Scientists reveal where a starfish’s head is – with VERY surprising results
- Previous studies suggested starfish didn’t have a head at all
- Scientists now say the answer is ‘much more complicated than expected’
It’s a pastime many will look back on fondly – searching for sea creatures in rock pools during the summer holidays.
But the initial excitement of discovering a starfish may have been overshadowed by one overarching question: Where is its head?
The animal’s unusual body plan has, until now, left many to conclude that they perhaps don’t have a head at all.
But researchers have now finally settled the debate, and the answer is ‘much more complicated than expected’.
A team of international scientists mapped out the body regions of starfish by creating a 3D atlas of their genes.
If you put a hat on a starfish, where would you put it? Scientists finally settle the debate on where the head is. Pictured: Patrick Star from Spongebob Squarepants
The animal’s unusual body plan has, until now, left many to conclude that they perhaps don’t have a head at all
READ MORE: Yellow sponge and pink sea star look like SpongeBob and Patrick
They are part of a group of animals called echinoderms, that also include sea urchins and sand dollars.
Their body parts are arranged in five equal sections, in a unique symmetric body plan.
This differs from other animals, including humans, which have a left- and right-hand side that mirror one another.
Dr Jeff Thompson, one of the study’s authors from the University of Southampton, said: ‘How the different body parts of the echinoderms relate to those we see in other animal groups has been a mystery to scientists for as long as we’ve been studying them.
‘In their bilateral relatives, the body is divided into a head, trunk and tail.
‘But just looking at a starfish, it’s impossible to see how these sections relate to the bodies of bilateral animals.
‘When we compared the expression of genes in a starfish to other groups of animals, like vertebrates, it appeared that a crucial part of the body plan was missing.
A team of international scientists mapped out the body regions of starfish by creating a 3D atlas of their genes
The researchers suggest starfish and other echinoderms may have evolved their five-section body plan by losing the torso region of their ancestors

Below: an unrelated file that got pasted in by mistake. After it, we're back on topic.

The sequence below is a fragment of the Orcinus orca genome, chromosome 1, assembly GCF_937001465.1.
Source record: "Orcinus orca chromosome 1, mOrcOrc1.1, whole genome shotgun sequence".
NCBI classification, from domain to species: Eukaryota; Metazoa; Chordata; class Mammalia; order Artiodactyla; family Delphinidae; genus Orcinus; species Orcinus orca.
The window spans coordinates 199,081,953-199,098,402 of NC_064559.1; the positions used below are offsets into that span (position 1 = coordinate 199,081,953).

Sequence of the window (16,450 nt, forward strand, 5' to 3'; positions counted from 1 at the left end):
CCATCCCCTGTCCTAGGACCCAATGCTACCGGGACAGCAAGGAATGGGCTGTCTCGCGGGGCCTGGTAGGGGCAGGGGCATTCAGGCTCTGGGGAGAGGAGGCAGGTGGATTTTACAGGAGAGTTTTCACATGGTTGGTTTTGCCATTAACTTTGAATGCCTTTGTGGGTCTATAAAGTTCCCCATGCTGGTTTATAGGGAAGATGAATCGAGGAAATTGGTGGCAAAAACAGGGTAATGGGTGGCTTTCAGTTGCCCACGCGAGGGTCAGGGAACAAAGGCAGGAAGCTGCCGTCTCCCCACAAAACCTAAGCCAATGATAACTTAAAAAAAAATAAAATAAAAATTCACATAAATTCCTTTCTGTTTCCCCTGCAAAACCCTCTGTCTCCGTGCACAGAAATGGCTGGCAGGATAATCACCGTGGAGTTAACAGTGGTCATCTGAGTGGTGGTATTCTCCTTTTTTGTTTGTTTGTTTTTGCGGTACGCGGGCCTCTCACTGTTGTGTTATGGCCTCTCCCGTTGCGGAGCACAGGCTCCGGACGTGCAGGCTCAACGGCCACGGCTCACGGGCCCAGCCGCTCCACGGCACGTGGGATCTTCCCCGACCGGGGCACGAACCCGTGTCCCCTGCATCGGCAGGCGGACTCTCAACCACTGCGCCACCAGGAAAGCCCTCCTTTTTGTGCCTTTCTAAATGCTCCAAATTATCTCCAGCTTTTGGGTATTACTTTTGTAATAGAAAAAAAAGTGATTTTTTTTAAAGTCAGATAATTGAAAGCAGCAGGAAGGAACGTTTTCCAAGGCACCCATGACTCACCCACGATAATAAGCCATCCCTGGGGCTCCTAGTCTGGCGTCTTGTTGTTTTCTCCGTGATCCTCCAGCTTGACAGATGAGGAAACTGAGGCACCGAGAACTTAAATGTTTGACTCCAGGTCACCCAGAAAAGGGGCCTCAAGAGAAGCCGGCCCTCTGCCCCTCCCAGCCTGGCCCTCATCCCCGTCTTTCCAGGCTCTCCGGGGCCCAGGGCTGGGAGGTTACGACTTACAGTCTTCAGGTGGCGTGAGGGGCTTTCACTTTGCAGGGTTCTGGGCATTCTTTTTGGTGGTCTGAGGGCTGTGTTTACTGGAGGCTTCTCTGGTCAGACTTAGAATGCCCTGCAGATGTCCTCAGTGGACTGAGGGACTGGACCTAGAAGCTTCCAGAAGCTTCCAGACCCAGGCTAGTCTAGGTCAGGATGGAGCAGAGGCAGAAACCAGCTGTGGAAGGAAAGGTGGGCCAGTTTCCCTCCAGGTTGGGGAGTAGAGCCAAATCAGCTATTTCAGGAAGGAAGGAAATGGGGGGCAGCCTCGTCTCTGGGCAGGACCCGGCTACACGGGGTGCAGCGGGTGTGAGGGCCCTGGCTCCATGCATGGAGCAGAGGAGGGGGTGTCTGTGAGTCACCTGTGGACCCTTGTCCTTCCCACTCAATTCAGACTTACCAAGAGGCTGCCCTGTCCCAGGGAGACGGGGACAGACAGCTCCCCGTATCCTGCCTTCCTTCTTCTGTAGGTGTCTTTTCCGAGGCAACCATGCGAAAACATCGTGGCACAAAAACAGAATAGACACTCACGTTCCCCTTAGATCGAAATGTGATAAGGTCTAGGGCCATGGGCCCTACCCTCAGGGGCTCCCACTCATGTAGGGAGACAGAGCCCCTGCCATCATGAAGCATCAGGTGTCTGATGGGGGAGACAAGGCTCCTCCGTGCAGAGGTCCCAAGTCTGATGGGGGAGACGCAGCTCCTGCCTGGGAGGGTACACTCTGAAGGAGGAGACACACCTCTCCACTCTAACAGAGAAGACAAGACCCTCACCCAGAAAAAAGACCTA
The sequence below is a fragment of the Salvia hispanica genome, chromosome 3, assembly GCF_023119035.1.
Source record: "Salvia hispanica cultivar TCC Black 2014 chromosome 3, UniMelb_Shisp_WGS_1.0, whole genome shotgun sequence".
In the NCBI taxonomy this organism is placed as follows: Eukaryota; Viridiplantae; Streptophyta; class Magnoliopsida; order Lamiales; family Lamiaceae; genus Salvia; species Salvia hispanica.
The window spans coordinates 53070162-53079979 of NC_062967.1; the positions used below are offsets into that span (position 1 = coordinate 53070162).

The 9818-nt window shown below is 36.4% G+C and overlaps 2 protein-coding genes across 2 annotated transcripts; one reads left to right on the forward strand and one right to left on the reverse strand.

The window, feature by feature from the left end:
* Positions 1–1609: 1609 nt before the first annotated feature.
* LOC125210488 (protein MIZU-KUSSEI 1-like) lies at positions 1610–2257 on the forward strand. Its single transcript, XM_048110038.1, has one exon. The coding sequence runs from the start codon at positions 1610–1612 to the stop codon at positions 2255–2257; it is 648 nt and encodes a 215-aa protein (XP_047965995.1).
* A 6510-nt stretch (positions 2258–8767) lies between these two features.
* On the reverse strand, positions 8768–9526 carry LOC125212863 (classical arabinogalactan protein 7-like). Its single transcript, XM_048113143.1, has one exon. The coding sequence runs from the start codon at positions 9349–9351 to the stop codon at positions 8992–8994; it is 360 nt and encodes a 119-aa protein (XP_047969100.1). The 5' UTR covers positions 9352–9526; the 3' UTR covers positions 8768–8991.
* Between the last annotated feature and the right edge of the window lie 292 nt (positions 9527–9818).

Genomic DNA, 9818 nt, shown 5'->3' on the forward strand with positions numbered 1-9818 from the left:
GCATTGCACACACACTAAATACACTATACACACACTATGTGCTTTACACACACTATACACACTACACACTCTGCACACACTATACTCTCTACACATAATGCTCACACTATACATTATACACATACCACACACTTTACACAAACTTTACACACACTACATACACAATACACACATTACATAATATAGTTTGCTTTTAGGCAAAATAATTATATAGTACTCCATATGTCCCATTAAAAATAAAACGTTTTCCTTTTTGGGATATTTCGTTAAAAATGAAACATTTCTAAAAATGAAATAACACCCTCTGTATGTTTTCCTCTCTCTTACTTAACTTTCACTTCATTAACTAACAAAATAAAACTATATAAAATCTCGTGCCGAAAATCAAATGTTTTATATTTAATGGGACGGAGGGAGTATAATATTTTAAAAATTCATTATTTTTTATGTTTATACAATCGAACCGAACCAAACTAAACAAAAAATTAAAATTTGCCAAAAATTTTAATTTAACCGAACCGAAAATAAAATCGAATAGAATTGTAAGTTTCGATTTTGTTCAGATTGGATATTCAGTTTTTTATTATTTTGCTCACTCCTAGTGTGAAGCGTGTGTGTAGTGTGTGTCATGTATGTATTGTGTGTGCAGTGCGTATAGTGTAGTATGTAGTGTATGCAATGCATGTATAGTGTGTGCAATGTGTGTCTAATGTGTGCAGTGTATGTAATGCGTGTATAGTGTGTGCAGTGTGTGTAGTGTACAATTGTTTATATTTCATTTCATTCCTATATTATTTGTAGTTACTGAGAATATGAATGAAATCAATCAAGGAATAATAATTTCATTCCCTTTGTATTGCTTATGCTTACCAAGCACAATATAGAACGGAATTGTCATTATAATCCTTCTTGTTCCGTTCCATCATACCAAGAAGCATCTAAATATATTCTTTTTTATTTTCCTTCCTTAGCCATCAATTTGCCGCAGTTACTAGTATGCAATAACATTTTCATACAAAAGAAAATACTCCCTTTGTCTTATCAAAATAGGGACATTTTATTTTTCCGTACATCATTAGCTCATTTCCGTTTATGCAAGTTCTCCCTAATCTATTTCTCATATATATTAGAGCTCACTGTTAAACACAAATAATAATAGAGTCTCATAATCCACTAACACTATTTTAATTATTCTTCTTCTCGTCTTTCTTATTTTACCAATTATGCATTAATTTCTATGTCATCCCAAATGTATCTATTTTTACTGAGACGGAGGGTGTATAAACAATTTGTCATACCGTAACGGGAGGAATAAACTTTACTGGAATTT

‘The genes that are typically involved in the patterning of the trunk of the animal weren’t expressed.
‘It seems the whole echinoderm body plan is roughly equivalent to the head in other groups of animals.’
The researchers said this suggests starfish and other echinoderms may have evolved their five-section body plan by losing the torso region of their ancestors.
This would have allowed them to move and feed differently, they explained.
The findings were published in the journal Nature.
Starfish or sea star?
Scientists recently made the decision to change the name ‘starfish’ to ‘sea star’ because they’re not actually fish.
NOAA explained: ‘Sea stars live underwater, but that is where their resemblance to fish ends. They do not have gills, scales, or fins. Sea stars live only in saltwater. Sea water, instead of blood, is actually used to pump nutrients through their bodies via a “water vascular system.”
‘Also, sea stars move by using tiny tube feet located on the underside of their bodies. Adult sunflower sea stars can move at the astonishing speed of one meter per minute using 15,000 tube feet. Tube feet also help sea stars hold their prey.
‘Sea stars are related to sand dollars, sea urchins, and sea cucumbers, all of which are echinoderms, meaning that they have five-point radial symmetry.
‘However, this does not mean that all sea stars have five arms and species with 10, 20, or even 40 arms exist! If one of these arms is lost, a sea star has the amazingly ability to regenerate it.’
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